Social democracy is an ideology of the political Left that emerged from socialism in the earlier part of the twentieth century. While socialism in the strict sense seeks to destroy capitalism (in some cases, by violent means) and to replace it with a different social and economic system, social democracy seeks to subject capitalism to regulation and governmental intervention in order to remedy its alleged deficiencies.
It is generally considered that the international Left split into two distinct camps after the Russian Revolution of 1917. The more extreme faction, which sought to achieve radical societal change through revolution, became known as communism, while the less extreme faction, which sought to pursue gradual change through the democratic system, became known as social democracy.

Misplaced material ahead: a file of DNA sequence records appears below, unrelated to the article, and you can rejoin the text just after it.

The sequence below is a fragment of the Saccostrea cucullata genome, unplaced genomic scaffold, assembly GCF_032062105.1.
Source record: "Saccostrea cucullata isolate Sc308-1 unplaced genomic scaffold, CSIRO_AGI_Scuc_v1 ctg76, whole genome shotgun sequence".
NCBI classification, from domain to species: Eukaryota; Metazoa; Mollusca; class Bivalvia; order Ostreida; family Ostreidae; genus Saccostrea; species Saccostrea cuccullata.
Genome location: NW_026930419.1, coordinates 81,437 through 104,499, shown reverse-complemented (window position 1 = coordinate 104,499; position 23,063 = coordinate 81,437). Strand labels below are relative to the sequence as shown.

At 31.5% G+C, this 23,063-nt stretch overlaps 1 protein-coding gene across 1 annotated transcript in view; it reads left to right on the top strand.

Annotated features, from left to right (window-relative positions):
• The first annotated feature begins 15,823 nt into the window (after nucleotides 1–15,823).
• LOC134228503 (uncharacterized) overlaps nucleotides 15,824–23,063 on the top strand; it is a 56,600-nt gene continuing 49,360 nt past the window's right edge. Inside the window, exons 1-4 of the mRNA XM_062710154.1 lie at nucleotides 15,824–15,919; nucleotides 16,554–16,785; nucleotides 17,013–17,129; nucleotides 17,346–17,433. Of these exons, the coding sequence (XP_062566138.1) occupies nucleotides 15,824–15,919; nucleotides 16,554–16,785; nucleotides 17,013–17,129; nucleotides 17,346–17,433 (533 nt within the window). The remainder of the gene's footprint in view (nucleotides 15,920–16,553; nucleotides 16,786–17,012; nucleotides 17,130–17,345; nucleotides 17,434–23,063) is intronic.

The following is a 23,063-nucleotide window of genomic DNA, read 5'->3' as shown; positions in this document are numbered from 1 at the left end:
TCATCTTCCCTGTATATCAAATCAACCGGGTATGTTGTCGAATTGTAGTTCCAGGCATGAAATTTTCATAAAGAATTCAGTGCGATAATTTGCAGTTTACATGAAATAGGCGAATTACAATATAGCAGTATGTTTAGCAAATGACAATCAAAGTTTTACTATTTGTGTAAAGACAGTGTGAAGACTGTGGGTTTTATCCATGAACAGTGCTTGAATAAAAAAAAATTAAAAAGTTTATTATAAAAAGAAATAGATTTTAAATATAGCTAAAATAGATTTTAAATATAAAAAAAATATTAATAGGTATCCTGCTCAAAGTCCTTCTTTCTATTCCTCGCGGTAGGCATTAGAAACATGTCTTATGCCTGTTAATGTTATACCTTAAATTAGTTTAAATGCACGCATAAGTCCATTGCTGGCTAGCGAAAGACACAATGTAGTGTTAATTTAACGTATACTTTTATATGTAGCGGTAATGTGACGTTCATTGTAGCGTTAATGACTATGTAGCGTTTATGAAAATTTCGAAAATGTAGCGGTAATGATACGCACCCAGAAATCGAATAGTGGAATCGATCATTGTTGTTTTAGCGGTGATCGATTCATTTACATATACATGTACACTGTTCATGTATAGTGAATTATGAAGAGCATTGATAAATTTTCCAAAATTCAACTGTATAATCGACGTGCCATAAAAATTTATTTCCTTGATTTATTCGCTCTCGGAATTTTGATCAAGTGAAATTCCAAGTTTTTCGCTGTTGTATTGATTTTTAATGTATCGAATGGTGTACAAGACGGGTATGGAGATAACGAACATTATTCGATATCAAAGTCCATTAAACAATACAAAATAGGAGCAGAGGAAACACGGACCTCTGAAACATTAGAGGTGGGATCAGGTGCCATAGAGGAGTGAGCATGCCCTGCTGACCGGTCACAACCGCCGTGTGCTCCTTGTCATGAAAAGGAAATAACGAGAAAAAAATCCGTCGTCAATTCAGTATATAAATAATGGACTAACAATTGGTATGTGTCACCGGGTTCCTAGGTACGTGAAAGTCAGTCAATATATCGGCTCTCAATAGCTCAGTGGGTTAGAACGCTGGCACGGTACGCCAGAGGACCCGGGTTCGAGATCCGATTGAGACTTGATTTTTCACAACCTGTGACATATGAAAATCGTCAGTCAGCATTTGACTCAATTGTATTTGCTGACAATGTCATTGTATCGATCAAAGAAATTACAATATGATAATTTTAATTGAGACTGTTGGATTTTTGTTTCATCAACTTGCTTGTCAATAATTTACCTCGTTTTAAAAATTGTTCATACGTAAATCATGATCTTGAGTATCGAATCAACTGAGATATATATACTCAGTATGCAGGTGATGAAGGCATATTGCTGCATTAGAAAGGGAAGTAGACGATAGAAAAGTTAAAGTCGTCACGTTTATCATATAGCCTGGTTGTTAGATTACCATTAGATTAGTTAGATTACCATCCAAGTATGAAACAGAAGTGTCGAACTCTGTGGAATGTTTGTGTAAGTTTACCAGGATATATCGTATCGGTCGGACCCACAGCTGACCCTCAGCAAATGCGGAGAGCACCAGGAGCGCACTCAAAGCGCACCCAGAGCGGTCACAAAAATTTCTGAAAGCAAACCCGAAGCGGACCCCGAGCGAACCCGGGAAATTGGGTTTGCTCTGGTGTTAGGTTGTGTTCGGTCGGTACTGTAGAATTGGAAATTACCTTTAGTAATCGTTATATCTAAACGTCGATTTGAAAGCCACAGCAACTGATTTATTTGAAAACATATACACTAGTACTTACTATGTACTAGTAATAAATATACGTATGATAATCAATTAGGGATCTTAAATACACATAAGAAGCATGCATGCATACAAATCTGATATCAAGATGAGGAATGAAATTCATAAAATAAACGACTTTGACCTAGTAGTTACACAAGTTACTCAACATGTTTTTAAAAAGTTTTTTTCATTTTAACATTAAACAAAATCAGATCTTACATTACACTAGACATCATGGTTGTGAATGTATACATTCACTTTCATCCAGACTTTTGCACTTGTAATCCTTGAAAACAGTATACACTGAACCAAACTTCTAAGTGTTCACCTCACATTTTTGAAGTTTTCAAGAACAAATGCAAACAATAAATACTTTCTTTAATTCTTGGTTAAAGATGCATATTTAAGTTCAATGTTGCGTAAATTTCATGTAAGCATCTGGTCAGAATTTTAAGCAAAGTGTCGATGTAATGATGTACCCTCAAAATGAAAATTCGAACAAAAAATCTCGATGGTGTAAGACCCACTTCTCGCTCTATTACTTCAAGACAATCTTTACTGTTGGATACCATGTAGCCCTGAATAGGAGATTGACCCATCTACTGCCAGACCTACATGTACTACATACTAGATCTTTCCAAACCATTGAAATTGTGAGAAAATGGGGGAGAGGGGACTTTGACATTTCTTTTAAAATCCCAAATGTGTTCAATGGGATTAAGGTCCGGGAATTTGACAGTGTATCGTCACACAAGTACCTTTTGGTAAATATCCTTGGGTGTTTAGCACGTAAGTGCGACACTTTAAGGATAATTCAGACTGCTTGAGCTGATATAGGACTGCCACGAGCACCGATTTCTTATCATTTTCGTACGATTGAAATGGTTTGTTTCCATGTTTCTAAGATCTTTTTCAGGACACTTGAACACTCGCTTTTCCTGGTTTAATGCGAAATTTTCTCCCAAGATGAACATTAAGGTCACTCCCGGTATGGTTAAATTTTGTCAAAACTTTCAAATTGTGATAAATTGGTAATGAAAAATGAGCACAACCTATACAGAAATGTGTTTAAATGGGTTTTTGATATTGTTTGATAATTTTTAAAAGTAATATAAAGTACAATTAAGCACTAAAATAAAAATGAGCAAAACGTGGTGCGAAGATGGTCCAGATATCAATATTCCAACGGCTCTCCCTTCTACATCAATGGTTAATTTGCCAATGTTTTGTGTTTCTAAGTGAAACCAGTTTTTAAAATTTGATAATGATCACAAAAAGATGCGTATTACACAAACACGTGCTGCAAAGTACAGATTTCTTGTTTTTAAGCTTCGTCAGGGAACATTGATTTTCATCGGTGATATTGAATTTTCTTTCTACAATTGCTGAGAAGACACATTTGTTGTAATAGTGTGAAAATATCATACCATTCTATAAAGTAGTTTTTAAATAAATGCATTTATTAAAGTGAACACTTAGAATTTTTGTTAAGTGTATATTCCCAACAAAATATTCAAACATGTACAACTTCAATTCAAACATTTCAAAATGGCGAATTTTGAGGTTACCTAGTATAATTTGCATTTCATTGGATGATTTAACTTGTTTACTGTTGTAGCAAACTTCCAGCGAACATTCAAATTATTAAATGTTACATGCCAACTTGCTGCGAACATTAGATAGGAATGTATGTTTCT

According to some definitions, social democrats continue to have the ultimate objective of achieving full socialism, albeit by peaceful means, while on other definitions they would be content with a society comprising a mixture of capitalist and socialist elements (for example, a heavily regulated capitalist economy).
Many parties in economically developed nations have espoused social democratic beliefs, including the Labour Party in the United Kingdom, the SPD in Germany, the Social Democratic Party in Sweden and Finland and the Australian Labour Party. Social democratic beliefs are also found in parts of the American Democratic Party. In some questions European Christian democracy is near social democracy ("strong social conscience").